Press Generate and Glyphs will create the new glyphs as component copies of the denominators. Then, push them down with Filter > Transformations, just this time with a negative Translate Y value.

Proceed to File > Font Info > Features and press the Update button, and Glyphs generate both the subs and the sinf feature with them. And you’re done, congratulations!

Useful Scripts

All of the steps described above are pretty tedious. I understand you very well if you wish all of that could be automated. I was in the same situation. That is why, in the mekkablue script collection, there is Build Glyphs > Build Small Figures script. When you run it, you get a dialog that looks like this:

And it does exactly what it says, so using it should be pretty straightforward:

1. In the Default Suffix field, type in the suffix of your ‘base’ small figures. I.e., everything that follows the mere one, two, etc. Typically, this will be .dnom for the denominators, because denominators tend to stay on the baseline, so they are a good starting point.
Your default figures should be outline-based, i.e., not contain other small figures as components. If you are unsure, use the Decompose small figures with Default Suffix option.
2. In the Derivatives, list all the suffixes of the derived small figures, each of them followed by a colon and a vertical offset value in units. Separate multiple entries with commas. If the suffix has a dot, do not forget to include the dot. E.g., .numr:250, superior:350, inferior:-125.
3. Press the Build button. The script will then rebuild the small figures as compounds. As components, it will use the figures with the default suffix.

Cool. Glyph creation and compound transformation all in a single step. And with the time saved, we can go for a coffee now.

Edge Case: Avoiding a Semantic Change

If, for whatever reason, you want to avoid the semantic changes we mentioned above, or you need to keep semantic superiors apart from pure OpenType superiors, then use the .sups suffix for your superior figures. Why? Because glyphs with dot suffixes do not get Unicode values. Here is a recipe for that:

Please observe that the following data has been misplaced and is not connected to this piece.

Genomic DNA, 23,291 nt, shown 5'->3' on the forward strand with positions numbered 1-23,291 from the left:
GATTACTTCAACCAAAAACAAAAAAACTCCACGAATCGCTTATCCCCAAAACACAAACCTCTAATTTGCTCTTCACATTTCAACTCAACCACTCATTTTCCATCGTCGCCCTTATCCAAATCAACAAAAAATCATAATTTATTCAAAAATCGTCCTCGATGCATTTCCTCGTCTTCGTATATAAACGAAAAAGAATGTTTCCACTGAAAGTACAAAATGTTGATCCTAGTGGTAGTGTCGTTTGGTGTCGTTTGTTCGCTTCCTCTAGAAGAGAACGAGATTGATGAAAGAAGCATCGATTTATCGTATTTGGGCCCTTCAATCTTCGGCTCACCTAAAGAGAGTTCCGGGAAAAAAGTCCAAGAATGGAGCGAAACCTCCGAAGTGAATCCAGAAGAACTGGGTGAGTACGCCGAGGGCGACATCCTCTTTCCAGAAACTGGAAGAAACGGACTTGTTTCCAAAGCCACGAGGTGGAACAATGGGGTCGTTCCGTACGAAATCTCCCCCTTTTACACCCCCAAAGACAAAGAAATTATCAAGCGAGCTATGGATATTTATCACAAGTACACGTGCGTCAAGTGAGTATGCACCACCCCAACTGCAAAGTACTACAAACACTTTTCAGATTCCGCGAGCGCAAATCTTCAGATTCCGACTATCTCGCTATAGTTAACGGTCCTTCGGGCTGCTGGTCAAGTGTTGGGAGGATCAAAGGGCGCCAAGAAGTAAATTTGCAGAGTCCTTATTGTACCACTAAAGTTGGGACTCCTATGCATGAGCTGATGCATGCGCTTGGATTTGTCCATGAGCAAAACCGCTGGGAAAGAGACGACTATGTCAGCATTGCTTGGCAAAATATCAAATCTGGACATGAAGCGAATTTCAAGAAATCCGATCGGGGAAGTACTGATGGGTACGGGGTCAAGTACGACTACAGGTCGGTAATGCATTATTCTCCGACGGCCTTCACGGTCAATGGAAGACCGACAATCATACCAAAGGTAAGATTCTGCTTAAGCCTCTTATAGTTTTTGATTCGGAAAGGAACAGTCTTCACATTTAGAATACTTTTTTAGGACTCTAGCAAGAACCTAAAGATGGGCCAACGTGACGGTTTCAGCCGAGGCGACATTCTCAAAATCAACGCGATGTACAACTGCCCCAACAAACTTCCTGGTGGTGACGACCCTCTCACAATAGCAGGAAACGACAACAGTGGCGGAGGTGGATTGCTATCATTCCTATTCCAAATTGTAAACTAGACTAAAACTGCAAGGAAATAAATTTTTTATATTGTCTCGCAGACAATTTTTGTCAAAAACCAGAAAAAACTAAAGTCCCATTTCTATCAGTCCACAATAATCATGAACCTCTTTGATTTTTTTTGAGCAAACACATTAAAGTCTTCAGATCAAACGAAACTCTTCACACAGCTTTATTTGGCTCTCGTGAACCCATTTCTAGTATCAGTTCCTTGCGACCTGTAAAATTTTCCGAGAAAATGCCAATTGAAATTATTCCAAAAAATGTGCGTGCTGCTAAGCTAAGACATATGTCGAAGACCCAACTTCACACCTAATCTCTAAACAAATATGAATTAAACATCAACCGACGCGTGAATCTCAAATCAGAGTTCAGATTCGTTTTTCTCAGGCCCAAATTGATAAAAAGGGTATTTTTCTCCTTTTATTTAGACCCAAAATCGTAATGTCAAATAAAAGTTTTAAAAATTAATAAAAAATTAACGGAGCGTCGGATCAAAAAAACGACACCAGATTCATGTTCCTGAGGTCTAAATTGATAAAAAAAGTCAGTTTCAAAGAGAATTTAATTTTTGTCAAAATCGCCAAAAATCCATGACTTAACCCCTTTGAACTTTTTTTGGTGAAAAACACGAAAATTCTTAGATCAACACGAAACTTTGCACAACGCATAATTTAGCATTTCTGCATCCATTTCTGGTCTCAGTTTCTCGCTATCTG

zero.dnom=zero.sups
one.dnom=one.sups
two.dnom=two.sups
three.dnom=three.sups
four.dnom=four.sups
five.dnom=five.sups
six.dnom=six.sups
seven.dnom=seven.sups
eight.dnom=eight.sups
nine.dnom=nine.sups

Attention: We do not recommend that. The method with encoded superior figures is OK and works fine. So only do that if you need to solve a technical problem.

Similarly, if you need to differentiate between subs and sinf, or avoid the semantic change mentioned above, use both the .sinf and .subs suffixes, including the periods. Instead of the undotted inferior figures, that is. To get the party started, here is the glyph recipe for Glyph > Add Glyphs…:

zero.dnom=zero.sinf
one.dnom=one.sinf
two.dnom=two.sinf
three.dnom=three.sinf
four.dnom=four.sinf
five.dnom=five.sinf
six.dnom=six.sinf
seven.dnom=seven.sinf
eight.dnom=eight.sinf
nine.dnom=nine.sinf

zero.dnom=zero.subs
one.dnom=one.subs
two.dnom=two.subs
three.dnom=three.subs
four.dnom=four.subs
five.dnom=five.subs
six.dnom=six.subs
seven.dnom=seven.subs
eight.dnom=eight.subs
nine.dnom=nine.subs

Then, Filter > Transformations > Transform will help you move the figures into the right position again. Do not forget to update your features in File > Font Info > Features before you export your font.

SAMPLE FONT: MARTHA, COURTESY OF LISA SCHULTZ.

Update 2019-05-06: Updated instructions for Glyphs 2.6. Thx @madigens. Also updated links and explained semantic change.
Update 2019-12-10: Added section about the script.
Update 2020-01-11: Corrected minor typo.
Update 2020-03-25: Changed title.